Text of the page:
New in continuous variable transmissions
Punch Powertrain makes transmissions, but not the kind we all know. It develops and produces a new generation of Continuous Variable Transmissions (CVTs). These are different because instead of the usual 4–6 gears, they have a continuous number of gears and a system that automatically adjusts the ratio for the best performance.
Stefan Geusens, (age 44) has been working at Punch Powertrain for six months, and he has been at TMC for almost four years. He is contributing to the development of the control and software system for the newest generation of their CVT, called the VT5. “Engines are constantly getting stronger, so we needed to make our transmission stronger as well. Dimensioning everything in such a way that it can handle these increased forces. But unfortunately that’s not enough by itself to make the system work. Because when you make materials and components bigger and stronger they start to behave differently.”
Punch Powertrain has its heritage in DAF. As well as its trucks, DAF was also known for its small cars. These had a special continuous transmission that made them drive as fast backwards as forwards. “With those little DAFs you didn’t have gears. That system used a belt that pulled. We now use a belt that pushes, because when you pull at something, it can break. Pushing can withstand much bigger forces. When the engine pushes on this belt, little metal plates come together and form a metal rod. What you get is a very stiff connection, more so than you would have with a belt that pulls, and thus you get better performance.”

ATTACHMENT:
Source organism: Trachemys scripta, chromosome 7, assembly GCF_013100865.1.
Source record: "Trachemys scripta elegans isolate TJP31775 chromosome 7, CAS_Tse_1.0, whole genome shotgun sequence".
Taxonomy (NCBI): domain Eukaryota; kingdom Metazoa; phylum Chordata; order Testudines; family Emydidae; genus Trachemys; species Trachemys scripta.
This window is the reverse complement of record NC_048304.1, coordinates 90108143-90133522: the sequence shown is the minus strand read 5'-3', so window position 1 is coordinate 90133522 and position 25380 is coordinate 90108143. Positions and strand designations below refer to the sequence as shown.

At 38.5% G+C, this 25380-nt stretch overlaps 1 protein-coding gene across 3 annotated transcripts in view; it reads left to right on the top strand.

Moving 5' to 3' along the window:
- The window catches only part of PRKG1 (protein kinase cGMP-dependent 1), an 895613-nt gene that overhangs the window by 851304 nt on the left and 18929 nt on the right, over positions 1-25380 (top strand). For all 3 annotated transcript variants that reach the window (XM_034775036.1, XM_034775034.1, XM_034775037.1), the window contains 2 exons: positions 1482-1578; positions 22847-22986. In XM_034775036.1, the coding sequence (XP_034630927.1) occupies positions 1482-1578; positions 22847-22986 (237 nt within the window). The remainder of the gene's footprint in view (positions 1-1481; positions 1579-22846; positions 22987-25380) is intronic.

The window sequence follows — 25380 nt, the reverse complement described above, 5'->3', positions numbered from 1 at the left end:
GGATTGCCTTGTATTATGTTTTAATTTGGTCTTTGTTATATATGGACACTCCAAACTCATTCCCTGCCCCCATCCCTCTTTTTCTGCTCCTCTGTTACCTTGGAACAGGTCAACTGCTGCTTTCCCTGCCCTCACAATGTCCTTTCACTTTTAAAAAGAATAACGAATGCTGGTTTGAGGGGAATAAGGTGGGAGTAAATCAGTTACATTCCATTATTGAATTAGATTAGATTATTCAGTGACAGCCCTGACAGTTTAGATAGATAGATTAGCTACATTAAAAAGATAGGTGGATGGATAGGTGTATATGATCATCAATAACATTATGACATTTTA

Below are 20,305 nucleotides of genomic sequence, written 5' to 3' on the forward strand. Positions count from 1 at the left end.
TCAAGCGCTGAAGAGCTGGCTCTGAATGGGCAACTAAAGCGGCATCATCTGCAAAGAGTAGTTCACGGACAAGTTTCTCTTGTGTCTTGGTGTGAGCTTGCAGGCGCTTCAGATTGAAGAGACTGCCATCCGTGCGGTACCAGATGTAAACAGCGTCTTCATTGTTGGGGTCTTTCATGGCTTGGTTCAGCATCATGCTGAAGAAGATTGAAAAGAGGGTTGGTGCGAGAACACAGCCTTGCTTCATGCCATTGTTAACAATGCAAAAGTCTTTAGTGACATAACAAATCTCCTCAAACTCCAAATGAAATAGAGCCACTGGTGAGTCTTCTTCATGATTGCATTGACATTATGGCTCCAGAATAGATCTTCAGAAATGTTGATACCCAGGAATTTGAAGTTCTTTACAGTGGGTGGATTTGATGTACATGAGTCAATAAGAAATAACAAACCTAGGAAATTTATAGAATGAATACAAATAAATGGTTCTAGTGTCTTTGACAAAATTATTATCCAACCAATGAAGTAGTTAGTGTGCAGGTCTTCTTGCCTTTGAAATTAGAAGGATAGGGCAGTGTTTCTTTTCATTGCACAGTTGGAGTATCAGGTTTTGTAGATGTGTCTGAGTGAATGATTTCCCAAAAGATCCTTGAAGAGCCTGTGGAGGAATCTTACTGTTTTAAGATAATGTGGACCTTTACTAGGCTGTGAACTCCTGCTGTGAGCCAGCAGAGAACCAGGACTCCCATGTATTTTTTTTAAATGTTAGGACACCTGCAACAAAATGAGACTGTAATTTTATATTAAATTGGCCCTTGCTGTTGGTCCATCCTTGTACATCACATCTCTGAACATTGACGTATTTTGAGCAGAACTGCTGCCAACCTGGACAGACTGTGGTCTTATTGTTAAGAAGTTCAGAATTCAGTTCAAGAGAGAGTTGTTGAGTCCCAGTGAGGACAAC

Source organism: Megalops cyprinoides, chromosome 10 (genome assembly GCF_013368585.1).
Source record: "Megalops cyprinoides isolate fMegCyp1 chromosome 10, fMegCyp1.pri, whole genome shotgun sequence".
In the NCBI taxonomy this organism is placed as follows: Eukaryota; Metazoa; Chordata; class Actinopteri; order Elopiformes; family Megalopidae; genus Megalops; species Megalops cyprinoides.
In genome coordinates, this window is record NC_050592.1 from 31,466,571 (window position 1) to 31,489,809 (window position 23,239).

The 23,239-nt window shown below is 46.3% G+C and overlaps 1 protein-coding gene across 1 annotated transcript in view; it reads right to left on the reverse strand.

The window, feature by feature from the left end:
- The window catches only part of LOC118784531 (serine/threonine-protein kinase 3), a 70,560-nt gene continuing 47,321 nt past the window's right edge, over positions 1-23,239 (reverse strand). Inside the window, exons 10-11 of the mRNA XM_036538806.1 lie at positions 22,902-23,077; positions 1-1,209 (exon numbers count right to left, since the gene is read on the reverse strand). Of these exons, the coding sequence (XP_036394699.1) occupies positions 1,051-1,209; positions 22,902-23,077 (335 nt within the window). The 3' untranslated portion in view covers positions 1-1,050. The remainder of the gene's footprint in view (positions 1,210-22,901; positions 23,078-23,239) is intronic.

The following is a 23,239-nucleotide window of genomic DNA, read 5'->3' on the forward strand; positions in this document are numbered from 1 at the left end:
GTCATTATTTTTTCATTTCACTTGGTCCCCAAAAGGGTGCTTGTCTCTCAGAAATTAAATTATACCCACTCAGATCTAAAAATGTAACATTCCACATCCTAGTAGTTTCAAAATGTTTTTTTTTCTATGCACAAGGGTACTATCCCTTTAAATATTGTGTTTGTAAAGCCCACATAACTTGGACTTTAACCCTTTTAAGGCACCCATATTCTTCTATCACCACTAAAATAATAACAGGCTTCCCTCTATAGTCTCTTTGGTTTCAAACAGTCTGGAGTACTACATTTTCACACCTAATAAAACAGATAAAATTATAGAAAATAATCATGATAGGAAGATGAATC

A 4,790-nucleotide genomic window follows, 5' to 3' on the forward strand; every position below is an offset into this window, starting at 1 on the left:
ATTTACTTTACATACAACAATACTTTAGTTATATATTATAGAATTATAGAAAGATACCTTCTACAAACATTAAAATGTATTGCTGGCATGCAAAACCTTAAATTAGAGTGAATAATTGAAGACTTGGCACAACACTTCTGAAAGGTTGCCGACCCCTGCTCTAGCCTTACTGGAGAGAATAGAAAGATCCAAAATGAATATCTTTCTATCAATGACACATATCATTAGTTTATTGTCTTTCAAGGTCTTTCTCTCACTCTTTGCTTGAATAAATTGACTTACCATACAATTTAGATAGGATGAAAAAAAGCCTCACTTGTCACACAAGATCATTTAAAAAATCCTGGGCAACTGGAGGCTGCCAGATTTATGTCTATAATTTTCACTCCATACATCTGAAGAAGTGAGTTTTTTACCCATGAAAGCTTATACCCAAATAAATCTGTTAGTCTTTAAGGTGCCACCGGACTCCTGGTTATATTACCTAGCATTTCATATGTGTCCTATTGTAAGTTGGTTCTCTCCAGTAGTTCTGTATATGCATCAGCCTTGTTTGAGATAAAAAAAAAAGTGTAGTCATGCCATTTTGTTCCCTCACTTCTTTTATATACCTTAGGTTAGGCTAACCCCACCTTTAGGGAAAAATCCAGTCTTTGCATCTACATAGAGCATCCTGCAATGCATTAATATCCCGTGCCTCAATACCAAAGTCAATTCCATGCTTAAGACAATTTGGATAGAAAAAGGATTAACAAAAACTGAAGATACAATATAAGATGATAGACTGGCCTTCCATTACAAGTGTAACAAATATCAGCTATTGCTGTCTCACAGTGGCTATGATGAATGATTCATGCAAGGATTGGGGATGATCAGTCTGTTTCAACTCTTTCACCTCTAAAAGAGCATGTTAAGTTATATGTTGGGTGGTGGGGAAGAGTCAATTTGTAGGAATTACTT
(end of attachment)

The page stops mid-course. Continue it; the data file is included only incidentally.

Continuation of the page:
Stefan and his team are responsible for the development of the system controls: all the software and algorithms that make the transmission work smoothly and automatically. “The system is mainly aimed at comfort and decreasing fuel-consumption. To make the algorithms we get very accurate specifications. For example, at a temperature of -10 degrees Celsius and at an inclination of 20 degrees, the car needs to drive off without jolting and without riding backwards. We need to translate these specifications to numbers for the software. And then we need to develop the algorithms to implement this in the transmission and make it behave the way we want. Of course we were involved in the designing of the hardware, but now that we are at implementation stage, only minimal adjustments are possible on the hardware. It’s up to us now to get the control systems right to make it all work.”
Control is the new frontier in car technology according to Stefan. Every component of the hardware now has specific software that makes it work better.
“The CVT is a hydraulic system. Almost all of the actuation happens hydraulically. So temperature has a high impact on the system. Also the friction of the clutch behaves very differently at different temperatures. All those things and more are evened out with software that we develop. You see this more and more in modern design. Software and algorithms are used to increase comfort and to surpass the limitations of the hardware. So our job is to stretch the transmissions’ potential further when the hardware has reached its limits.”